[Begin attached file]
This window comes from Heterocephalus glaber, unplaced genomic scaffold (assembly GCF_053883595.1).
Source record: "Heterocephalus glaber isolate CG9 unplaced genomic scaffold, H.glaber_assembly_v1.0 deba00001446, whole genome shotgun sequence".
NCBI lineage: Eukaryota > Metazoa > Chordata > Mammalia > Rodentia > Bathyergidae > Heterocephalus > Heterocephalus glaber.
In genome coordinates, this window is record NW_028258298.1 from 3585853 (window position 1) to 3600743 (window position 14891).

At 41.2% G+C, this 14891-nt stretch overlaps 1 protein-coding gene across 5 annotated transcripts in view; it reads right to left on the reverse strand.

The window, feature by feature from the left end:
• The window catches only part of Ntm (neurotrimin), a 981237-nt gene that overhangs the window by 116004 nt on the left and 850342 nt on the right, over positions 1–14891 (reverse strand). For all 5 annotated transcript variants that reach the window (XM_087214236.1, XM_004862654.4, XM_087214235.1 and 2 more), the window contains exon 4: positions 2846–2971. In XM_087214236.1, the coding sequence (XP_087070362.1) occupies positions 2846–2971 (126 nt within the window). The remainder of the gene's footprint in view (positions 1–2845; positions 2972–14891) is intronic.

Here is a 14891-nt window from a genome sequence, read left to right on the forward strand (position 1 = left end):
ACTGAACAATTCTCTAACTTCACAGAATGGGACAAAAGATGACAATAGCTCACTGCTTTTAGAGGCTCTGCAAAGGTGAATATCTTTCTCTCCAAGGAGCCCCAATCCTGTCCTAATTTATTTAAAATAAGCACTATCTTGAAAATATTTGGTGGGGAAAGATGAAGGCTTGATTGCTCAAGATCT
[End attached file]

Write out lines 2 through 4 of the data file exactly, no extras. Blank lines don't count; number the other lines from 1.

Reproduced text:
Source record: "Heterocephalus glaber isolate CG9 unplaced genomic scaffold, H.glaber_assembly_v1.0 deba00001446, whole genome shotgun sequence".
NCBI lineage: Eukaryota > Metazoa > Chordata > Mammalia > Rodentia > Bathyergidae > Heterocephalus > Heterocephalus glaber.
In genome coordinates, this window is record NW_028258298.1 from 3585853 (window position 1) to 3600743 (window position 14891).